Black Mold & Toxic Mold
Is your home, business or school contaminated with Toxic Black Mold?
Find out with a MOLDetect Mold Test Kit!
Black mold can grow in any room or location and sometimes is referred to as toxic mold
The presence of BLACK MOLD does NOT necessarily mean that Stachybotrys mold or toxic mold is present. Other molds may appear black as well.
DIY Mold Test kit to confirm or rule out fungal growth & identify the types present.
(This includes Stachybotrys, often called ‘toxic mold or black mold’)
“Black mold” or “toxic mold” are terms often used to describe Stachybotrys, a mold that has received much media attention.
This slow-growing mold requires significant, chronic water saturation (about 3-5 days) to materials containing cellulose (e.g., sheetrock, wood, cardboard, paper or jute-backed carpeting) in order to grow. It does NOT grow on bathroom tile, but may be found in other areas in the bathroom (e.g., carpet back, wood studs or sill plate, sheetrock wall).
Stachybotrys (black mold) spores die quickly after release but, like all mold spores, ‘black mold’ spores remain allergic and toxic even when dead. In order to eliminate the hazard, the mold growth and mold spores themselves must be physically removed, not just treated with an anti-fungal product or bleach.
Chronic exposure to black mold toxins (“toxic mold”) has been reported to cause cold or flu-like symptoms, sore throats, chronic sinusitis, diarrhea, headaches, fatigue, dermatitis, hair loss, general discomfort, concentration issues and/ or other health-related problems.
Medical experts suspect Stachybotrys mold may often be involved in ailments complained about in sick-building syndrome.
In 1997, Stachybotrys or toxic mold was linked to a cluster (1993-1994) of pulmonary hemorrhage in infants (bleeding lungs) in Cleveland, Ohio. The CDC has since said further research is required in order to establish a definite link.
Other similar cases have since been reported, including a case study published in November 1999 in the National Institute of Environmental Health Sciences (NIEHS) journal Environmental Health Perspectives by MOLDetect owner Susan Flappan entitled Infant Pulmonary Hemorrhage in a Suburban Home with Water Damage and Mold (Stachybotrys atra).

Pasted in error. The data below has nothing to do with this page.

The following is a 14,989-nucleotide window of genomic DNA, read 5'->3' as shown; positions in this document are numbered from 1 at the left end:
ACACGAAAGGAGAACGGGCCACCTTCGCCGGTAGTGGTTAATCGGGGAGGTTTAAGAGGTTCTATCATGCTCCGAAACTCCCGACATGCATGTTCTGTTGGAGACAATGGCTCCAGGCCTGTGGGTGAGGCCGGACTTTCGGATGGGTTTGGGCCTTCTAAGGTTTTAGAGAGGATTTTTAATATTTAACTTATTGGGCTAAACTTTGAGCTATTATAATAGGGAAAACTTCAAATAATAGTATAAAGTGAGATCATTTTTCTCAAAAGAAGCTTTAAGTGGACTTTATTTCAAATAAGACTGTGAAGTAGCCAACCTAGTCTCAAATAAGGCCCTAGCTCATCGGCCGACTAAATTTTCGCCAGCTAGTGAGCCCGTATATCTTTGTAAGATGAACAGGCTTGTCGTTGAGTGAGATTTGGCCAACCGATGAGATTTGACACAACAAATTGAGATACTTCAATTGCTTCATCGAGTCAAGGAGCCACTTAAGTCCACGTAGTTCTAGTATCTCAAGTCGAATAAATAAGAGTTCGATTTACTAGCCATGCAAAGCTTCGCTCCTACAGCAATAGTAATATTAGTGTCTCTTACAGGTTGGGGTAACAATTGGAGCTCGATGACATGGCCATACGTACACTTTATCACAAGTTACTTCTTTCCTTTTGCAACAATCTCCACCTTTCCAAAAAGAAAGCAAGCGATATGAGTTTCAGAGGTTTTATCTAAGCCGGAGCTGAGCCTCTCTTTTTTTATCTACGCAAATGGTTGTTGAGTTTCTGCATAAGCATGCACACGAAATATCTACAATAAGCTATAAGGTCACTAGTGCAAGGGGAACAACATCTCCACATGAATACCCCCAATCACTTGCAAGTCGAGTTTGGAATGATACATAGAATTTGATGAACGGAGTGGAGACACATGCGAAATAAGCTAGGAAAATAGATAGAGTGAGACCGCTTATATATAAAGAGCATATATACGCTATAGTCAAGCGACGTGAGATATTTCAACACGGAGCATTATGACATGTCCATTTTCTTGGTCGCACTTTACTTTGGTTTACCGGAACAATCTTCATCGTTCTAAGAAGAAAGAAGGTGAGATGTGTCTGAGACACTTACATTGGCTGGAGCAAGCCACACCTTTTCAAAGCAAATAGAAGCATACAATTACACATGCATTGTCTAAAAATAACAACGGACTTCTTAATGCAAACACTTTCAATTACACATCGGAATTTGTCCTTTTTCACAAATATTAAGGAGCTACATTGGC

Researchers believe that infant lung bleeding can be caused by exposure to toxic molds. They say the tricothecene mold toxins are poisons that inhibit collagen production, the protein that gives strength to capillaries. If this is the case, mold does not directly cause infant fatalities; however, the mold toxins can weaken capillaries and make them more likely to burst under the stress of illness or smoke.
Initial descriptions of Stachybotrys mold dates back to the 1930′s, when Russian scientists blamed it for the deaths of horses and other animals in the Ukraine after toxic mold was found in straw and feed. A few years later, the Russians themselves reported respiratory problems, inflammation, fever, headache and fatigue from sleeping on straw-filled mattresses that contained mold, or after burning old mattresses.
Researchers once reported that toxic mold only occurred in 1 to 3% of homes, and that the spores were rarely airborne because the Stachybotrys mold colonies are very slimy. However, in 1997, while working as an environmental health specialist in the Allergy Section at Children’s Mercy Hospital, Susan Flappan found that toxic mold was present in 30 to 40% of the asthmatic/ allergic patients’ homes she investigated. “We were surprised,” Flappan said. “This mold was supposed to be very infrequent and very rare. We found it was a lot more common problem than we ever thought it would be.” In Flappan’s mold investigation, 69% of the Stachybotrys positive homes had airborne spores, with concentrations ranging from 84 to 8,400 spores per m3. Home Assessment for Indoor Allergens.
It’s important to know that while “black mold” spores may be slimy when wet, Stachybotrys spores become powdery when dry and therefore can actually become easily aerosolized.
Dr. Eckardt Johanning, an occupational and environmental health physician from Albany, New York found that mold toxins can cause mood changes, memory loss, and immune dysfunction, along with sore throats, headaches, upper and lower respiratory problems, skin disease, eye irritation and general tiredness.
In 1999, the Kansas City Star quoted Susan Flappan saying, “I think it is a missing link to a lot of questions we’ve had. We’ve had patients go from doctor to doctor without any explanation of what is wrong. Once they get rid of the Stachybotrys (black mold) problem, their life gets better.”
Though scientists don’t understand all the effects of mold, Sidney Efross of the EPA in San Francisco says, “There’s probably nothing we can call a safe level” of toxic mold.